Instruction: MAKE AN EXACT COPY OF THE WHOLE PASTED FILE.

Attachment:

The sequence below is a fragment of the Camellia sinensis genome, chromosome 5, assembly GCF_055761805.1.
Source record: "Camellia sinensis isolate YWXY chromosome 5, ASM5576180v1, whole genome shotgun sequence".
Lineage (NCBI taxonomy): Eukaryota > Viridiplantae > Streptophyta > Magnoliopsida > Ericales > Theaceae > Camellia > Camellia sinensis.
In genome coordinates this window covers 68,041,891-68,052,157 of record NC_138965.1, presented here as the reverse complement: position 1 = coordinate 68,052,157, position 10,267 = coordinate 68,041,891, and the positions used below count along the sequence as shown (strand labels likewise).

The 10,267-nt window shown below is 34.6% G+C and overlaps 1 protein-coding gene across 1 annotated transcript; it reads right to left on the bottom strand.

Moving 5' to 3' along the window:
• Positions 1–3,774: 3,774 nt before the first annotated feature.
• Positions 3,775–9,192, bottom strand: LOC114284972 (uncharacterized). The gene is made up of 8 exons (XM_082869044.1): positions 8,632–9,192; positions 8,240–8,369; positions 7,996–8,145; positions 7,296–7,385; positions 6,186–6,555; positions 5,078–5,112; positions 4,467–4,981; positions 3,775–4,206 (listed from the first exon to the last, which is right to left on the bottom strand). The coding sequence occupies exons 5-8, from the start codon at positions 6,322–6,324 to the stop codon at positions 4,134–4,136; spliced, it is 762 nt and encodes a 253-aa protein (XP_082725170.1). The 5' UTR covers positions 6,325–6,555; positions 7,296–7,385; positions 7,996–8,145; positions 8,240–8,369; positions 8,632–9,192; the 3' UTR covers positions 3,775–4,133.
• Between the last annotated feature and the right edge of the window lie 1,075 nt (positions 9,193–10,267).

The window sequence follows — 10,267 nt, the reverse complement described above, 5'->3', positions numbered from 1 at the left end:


The sequence below is a fragment of the Camellia sinensis genome, chromosome 5, assembly GCF_055761805.1.
Source record: "Camellia sinensis isolate YWXY chromosome 5, ASM5576180v1, whole genome shotgun sequence".
Lineage (NCBI taxonomy): Eukaryota > Viridiplantae > Streptophyta > Magnoliopsida > Ericales > Theaceae > Camellia > Camellia sinensis.
In genome coordinates this window covers 68,041,891-68,052,157 of record NC_138965.1, presented here as the reverse complement: position 1 = coordinate 68,052,157, position 10,267 = coordinate 68,041,891, and the positions used below count along the sequence as shown (strand labels likewise).

The 10,267-nt window shown below is 34.6% G+C and overlaps 1 protein-coding gene across 1 annotated transcript; it reads right to left on the bottom strand.

Moving 5' to 3' along the window:
• Positions 1–3,774: 3,774 nt before the first annotated feature.
• Positions 3,775–9,192, bottom strand: LOC114284972 (uncharacterized). The gene is made up of 8 exons (XM_082869044.1): positions 8,632–9,192; positions 8,240–8,369; positions 7,996–8,145; positions 7,296–7,385; positions 6,186–6,555; positions 5,078–5,112; positions 4,467–4,981; positions 3,775–4,206 (listed from the first exon to the last, which is right to left on the bottom strand). The coding sequence occupies exons 5-8, from the start codon at positions 6,322–6,324 to the stop codon at positions 4,134–4,136; spliced, it is 762 nt and encodes a 253-aa protein (XP_082725170.1). The 5' UTR covers positions 6,325–6,555; positions 7,296–7,385; positions 7,996–8,145; positions 8,240–8,369; positions 8,632–9,192; the 3' UTR covers positions 3,775–4,133.
• Between the last annotated feature and the right edge of the window lie 1,075 nt (positions 9,193–10,267).

The window sequence follows — 10,267 nt, the reverse complement described above, 5'->3', positions numbered from 1 at the left end: